anode the cathode in a voltaic cell is called the
    cell potential
  • the cell potential depends on the relative ease
    with which the oxidizing agent is reduced at the
    cathode and the reducing agent is oxidized at the
    anode
  • the cell potential under standard conditions is
    called the standard emf, Ecell
  • 25C, 1 atm for gases, 1 M concentration of
    solution
  • sum of the cell potentials for the half-reactions

32
Cell Notation
  • shorthand description of Voltaic cell
  • electrode electrolyte electrolyte
    electrode
  • oxidation half-cell on left, reduction half-cell
    on the right
  • single phase barrier
  • if multiple electrolytes in same phase, a comma
    is used rather than
  • often use an inert electrode
  • double line salt bridge

33
Fe(s) Fe2(aq) MnO4?(aq), Mn2(aq), H(aq)
Pt(s)
34
Standard Reduction Potential
  • a half-reaction with a strong tendency to occur
    has a large half-cell potential
  • when two half-cells are connected, the electrons
    will flow so that the half-reaction with the
    stronger tendency will occur
  • we cannot measure the absolute tendency of a
    half-reaction, we can only measure it relative to
    another half-reaction
  • we select as a standard half-reaction the
    reduction of H to H2 under standard conditions,
    which we assign a potential difference 0 v
  • standard hydrogen electrode, SHE

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Half-Cell Potentials
  • SHE reduction potential is defined to be exactly
    0 v
  • half-reactions with a stronger tendency toward
    reduction than the SHE have a value for Ered
  • half-reactions with a stronger tendency toward
    oxidation than the SHE have a ? value for Ered
  • Ecell Eoxidation Ereduction
  • Eoxidation ?Ereduction
  • when adding E values for the half-cells, do not
    multiply the half-cell E values, even if you
    need to multiply the half-reactions to balance
    the equation

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39
Ex 18.4 Calculate E?cell for the reaction at
25?CAl(s) NO3-(aq) 4 H(aq) ? Al3(aq)
NO(g) 2 H2O(l)
Separate the reaction into the oxidation and reduction half-reactions ox Al(s) ? Al3(aq) 3 e- red NO3-(aq) 4 H(aq) 3 e- ? NO(g) 2 H2O(l)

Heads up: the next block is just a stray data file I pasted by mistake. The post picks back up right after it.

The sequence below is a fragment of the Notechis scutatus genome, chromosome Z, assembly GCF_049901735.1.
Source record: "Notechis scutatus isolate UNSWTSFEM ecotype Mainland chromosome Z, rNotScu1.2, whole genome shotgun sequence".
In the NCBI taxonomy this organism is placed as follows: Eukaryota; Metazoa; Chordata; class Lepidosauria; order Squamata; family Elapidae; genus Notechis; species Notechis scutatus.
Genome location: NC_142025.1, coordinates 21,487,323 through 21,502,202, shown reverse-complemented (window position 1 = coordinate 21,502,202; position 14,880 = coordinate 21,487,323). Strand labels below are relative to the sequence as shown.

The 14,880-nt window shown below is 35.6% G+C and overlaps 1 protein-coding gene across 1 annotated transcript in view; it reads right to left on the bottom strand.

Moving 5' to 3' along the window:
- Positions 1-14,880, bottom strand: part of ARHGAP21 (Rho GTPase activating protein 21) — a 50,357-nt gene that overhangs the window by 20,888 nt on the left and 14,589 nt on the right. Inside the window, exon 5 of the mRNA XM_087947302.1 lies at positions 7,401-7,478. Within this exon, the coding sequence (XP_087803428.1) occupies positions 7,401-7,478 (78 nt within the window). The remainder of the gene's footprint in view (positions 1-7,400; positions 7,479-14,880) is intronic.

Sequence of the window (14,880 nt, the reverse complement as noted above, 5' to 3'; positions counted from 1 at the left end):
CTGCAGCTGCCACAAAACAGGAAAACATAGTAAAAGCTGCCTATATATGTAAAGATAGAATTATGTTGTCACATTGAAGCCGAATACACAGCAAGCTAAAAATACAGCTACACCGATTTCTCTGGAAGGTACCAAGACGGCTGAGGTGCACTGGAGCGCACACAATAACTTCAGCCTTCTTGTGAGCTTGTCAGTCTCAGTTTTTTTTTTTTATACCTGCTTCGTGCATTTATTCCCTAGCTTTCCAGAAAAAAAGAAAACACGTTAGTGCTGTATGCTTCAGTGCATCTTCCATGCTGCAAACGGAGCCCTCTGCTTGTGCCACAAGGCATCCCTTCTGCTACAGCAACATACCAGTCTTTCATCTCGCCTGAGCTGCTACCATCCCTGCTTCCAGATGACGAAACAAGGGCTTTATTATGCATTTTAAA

find the E? for each half-reaction and sum to get E?cell E?ox -E?red 1.66 v E?red 0.96 v E?cell (1.66 v) (0.96 v) 2.62 v
40
Ex 18.4a Predict if the following reaction is
spontaneous under standard conditionsFe(s)
Mg2(aq) ? Fe2(aq) Mg(s)
Separate the reaction into the oxidation and reduction half-reactions ox Fe(s) ? Fe2(aq) 2 e- red Mg2(aq) 2 e- ? Mg(s)
look up the relative positions of the reduction half-reactions red Mg2(aq) 2 e- ? Mg(s) red Fe2(aq) 2 e- ? Fe(s) since Mg2 reduction is below Fe2 reduction, the reaction is NOT spontaneous as written
41
the reaction is spontaneous in the reverse direction Mg(s) Fe2(aq) ? Mg2(aq) Fe(s) ox Mg(s) ? Mg2(aq) 2 e- red Fe2(aq) 2 e- ? Fe(s)
sketch the cell and label the parts oxidation occurs at the anode electrons flow from anode to cathode
42
Practice - Sketch and Label the Voltaic
CellFe(s) ½ Fe2(aq) ½½ Pb2(aq) ½ Pb(s) , Write
the Half-Reactions and Overall Reaction, and
Determine the Cell Potential under Standard
Conditions.
43
ox Fe(s) ? Fe2(aq) 2 e- E? 0.45 V
red Pb2(aq) 2 e- ? Pb(s) E? -0.13 V
tot Pb2(aq) Fe(s) ? Fe2(aq) Pb(s) E?
0.32 V
44
Predicting Whether a Metal Will Dissolve in an
Acid
  • acids dissolve in metals if the reduction of the
    metal ion is easier than the reduction of H(aq)
  • metals whose ion reduction reaction lies below H
    reduction on the table will dissolve in acid

45
Ecell, DG and K
  • for a spontaneous reaction
  • one the proceeds in the forward direction with
    the chemicals in their standard states
  • DG lt 1 (negative)
  • E gt 1 (positive)
  • K gt 1
  • DG -RTlnK -nFEcell
  • n is the number of electrons
  • F Faradays Constant 96,485 C/mol e-

46
Example 18.6- Calculate DG for the
reactionI2(s) 2 Br-(aq) ? Br2(l) 2 I-(aq)
I2(s) 2 Br-(aq) ? Br2(l) 2 I-(aq) DG, (J)
Given Find
Concept Plan Relationships
ox 2 Br-(aq) ? Br2(l) 2 e- E -1.09 v
Solve
red I2(l) 2 e- ? 2 I-(aq) E 0.54 v
tot I2(l) 2Br-(aq) ? 2I-(aq) Br2(l) E
-0.55 v
since DG is , the reaction is not spontaneous
in the forward direction under standard conditions
Answer
47
Example 18.7- Calculate K at 25C for the
reactionCu(s) 2 H(aq) ? H2(g) Cu2(aq)
Cu(s) 2 H(aq) ? H2(g) Cu2(aq) K
Given Find
Concept Plan Relationships
ox Cu(s) ? Cu2(aq) 2 e- E -0.34 v
Solve
red 2 H(aq) 2 e- ? H2(aq) E 0.00 v
tot Cu(s) 2H(aq) ? Cu2(aq) H2(g) E
-0.34 v
since K lt 1, the position of equilibrium lies far